Especially where accusations of arrogance are leveled at someone because they are confident, I have found often that proof of the charge is claimed by the very fact that those who are accused argue for their own innocence.
However, it is entirely reasonable that someone accused of arrogance or stubbornly insisting on being right all the time should have the chance to defend themselves.
There is a scene in the television show House, M.D. which illustrates this perfectly. Cuddy, the hospital administrator accuses House, the show’s brilliant Sherlock Holmes-esque main character of always assuming he’s right. To this House replies, “Nonsense. I just find it very difficult to operate from the opposite premise.”
This should be self-evident, yet ceases to be sometimes when we get flustered in a disagreement. Proving our ability to admit we are wrong is a poor reason to give up our position.
We should not want those who disagree with us to go around in uncertainty all the time on the off chance they might challenge us again at some point. And we should not want only those who agree with us in everything to be the ones whose judgment we praise and value.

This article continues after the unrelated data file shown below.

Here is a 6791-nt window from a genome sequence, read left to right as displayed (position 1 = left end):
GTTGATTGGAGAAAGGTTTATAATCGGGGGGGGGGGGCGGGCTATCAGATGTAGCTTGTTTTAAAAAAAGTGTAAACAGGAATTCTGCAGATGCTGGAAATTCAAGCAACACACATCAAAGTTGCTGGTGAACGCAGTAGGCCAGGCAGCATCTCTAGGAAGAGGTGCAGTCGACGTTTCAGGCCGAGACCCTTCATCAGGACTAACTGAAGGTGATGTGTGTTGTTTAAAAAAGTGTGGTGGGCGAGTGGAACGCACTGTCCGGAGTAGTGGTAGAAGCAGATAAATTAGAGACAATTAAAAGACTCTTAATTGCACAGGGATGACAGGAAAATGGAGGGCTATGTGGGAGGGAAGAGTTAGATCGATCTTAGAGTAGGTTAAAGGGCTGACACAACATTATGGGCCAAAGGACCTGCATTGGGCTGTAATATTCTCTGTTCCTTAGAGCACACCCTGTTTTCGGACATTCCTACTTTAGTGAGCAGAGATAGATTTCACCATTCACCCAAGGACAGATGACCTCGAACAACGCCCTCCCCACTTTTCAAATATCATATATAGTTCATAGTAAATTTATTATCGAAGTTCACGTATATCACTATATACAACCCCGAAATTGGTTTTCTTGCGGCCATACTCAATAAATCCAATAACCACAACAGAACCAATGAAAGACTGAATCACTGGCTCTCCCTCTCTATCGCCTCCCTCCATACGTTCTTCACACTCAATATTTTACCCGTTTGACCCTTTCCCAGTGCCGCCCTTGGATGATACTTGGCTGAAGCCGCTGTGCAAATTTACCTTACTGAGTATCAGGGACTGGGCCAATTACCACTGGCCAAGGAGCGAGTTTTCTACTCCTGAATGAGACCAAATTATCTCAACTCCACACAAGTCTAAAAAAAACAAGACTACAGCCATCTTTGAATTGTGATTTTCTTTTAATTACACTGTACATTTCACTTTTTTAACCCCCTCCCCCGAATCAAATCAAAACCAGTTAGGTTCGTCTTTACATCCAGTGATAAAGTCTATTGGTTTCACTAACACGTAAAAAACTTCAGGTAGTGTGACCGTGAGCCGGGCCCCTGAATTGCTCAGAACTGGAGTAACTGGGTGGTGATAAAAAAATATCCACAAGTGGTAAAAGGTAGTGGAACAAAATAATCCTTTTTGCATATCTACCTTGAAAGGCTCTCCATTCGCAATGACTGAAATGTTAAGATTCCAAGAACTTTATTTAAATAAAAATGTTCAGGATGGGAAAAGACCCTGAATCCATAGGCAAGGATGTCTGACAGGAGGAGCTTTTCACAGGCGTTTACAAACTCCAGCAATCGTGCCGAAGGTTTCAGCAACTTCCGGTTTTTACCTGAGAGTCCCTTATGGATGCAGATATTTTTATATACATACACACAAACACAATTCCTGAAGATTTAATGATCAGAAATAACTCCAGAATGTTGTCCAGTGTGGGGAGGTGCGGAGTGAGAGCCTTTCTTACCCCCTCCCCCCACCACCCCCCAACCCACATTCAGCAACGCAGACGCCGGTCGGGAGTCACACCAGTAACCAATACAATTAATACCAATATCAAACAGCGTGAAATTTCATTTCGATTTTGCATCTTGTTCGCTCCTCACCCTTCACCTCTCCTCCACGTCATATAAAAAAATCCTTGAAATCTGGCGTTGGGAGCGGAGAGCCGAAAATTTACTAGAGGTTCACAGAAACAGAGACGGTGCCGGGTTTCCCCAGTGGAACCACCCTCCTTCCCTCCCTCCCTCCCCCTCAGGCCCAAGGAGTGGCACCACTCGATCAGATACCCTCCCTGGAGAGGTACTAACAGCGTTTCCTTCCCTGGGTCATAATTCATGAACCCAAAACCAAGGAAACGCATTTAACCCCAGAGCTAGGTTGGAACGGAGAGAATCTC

And what is to be made if we trust and praise someone for being brilliant only so long as they say all the things we agree with, then dismiss them as crackpots once they contradict us on some point? An eventuality of that sort should tell us we ourselves have fallen into the deadly trap of confirmation bias, embracing what agrees with our foregone conclusions while finding a way to reject whatever sources and persons disagree with us.
‘To The People’